Anxiety disorders are the most prevalent mental health issue in the United States, affecting 40 million adult citizens. Benzodiazepines are a common type of anxiety drug used to ease anxiety, sleeplessness, and withdrawal-related discomfort.
The drug must be taken exactly as directed by medical professionals. It is not advised to combine the prescription with any other drugs.
When Ativan, the brand name for lorazepam, is used with alcohol, terrible things can happen. Both alcohol and Ativan are depressants. It can result in horrible consequences.
Continue reading to learn how alcohol and lorazepam work and, when taken together, what type of consequences a person can face.
Lorazepam is an anti-anxiety medication that is a part of the class of drugs known as benzodiazepines. It interacts with the central nervous system to calm the body.
This article contains the following findings:
- The benzodiazepine class lorazepam, also sold as Xanax, Klonopin, and Ativan, is used to treat anxiety.
- Alcohol and lorazepam interact in a harmful way. Only one or two drinks combined with Ativan can cause adverse side effects in certain people.
- Medication, therapy sessions, and detox can help you return to a healthy life.
Seek professional help from Indiana Center for Recovery. Contact us at (844) 650-0064 to learn more about our treatment programs and service charges.
The anxiety drug lorazepam is sold under the name Ativan. Ativan is a member of the pharmacological class known as “benzodiazepines,” which also contains well-known brand names like:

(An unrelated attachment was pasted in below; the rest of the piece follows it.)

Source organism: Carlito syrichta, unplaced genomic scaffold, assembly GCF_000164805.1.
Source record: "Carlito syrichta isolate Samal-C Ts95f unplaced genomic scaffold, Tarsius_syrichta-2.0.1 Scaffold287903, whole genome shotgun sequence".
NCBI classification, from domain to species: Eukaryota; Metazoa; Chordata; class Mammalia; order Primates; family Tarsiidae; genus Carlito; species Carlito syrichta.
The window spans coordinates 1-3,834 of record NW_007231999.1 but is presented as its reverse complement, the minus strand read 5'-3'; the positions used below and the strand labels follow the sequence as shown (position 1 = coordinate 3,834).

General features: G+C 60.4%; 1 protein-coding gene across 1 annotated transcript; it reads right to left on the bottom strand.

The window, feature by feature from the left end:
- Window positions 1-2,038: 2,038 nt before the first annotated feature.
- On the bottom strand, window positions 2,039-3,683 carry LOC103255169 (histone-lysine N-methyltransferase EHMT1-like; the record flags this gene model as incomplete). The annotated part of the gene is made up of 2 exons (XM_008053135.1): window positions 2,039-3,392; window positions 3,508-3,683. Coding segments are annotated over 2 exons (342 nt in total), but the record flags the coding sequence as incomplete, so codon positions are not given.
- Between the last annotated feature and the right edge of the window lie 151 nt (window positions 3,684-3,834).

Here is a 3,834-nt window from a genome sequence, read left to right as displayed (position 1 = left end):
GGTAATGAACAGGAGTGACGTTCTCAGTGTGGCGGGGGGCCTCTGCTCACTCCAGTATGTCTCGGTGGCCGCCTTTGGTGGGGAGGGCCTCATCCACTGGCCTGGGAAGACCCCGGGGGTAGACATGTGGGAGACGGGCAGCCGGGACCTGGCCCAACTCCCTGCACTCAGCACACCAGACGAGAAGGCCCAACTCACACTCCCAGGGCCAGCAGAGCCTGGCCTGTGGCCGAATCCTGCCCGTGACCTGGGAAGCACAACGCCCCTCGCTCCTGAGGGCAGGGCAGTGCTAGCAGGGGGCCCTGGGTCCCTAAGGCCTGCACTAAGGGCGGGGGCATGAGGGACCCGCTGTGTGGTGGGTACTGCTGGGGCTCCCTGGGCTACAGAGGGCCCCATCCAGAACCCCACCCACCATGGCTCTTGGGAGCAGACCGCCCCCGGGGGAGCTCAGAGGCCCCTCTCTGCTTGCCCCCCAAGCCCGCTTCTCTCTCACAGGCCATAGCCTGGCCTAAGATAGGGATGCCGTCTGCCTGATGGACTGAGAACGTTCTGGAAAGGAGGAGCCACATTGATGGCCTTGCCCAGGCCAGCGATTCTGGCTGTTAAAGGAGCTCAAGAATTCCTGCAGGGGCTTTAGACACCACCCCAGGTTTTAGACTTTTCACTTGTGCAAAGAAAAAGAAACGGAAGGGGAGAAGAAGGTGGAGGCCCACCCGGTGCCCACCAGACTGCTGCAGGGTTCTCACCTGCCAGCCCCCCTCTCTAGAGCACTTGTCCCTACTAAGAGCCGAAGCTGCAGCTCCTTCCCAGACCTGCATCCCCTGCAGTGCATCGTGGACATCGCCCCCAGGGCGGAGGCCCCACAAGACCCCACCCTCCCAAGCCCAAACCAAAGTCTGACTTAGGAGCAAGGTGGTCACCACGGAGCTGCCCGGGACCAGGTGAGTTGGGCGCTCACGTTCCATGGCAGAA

- Valium (Diazepam)
- Xanax (Alprazolam)
- Librium (chlordiazepoxide)
- Klonopin (clonazepam)
- Restoril (temazepam)
- Halcion (triazolam)
It can also be given as an IV sedative before anesthesia or used to treat seizures. Although it is typically consumed as an oral tablet, injectable delivery is also an option. They all act the same way and share the same dangers combined with alcohol.
In people dependent on alcohol, it is also used to manage withdrawal symptoms. When taking these kinds of medications, there are severe guidelines on alcohol use, and for a good reason.
How Lorazepam Works
Lorazepam works by reinforcing the effects of a particular chemical in the human body that is naturally present in the system – GABA. It binds to the same neurotransmitters in the brain that control our anxiety and alcohol addiction.
With lorazepam, patients boost GABA activity and suppress the nerve receptors. Because of the tampering, the mind can relax and decrease severe alcohol withdrawal.
According to clinical research, the drug effectively treats alcohol withdrawal, even in smaller doses.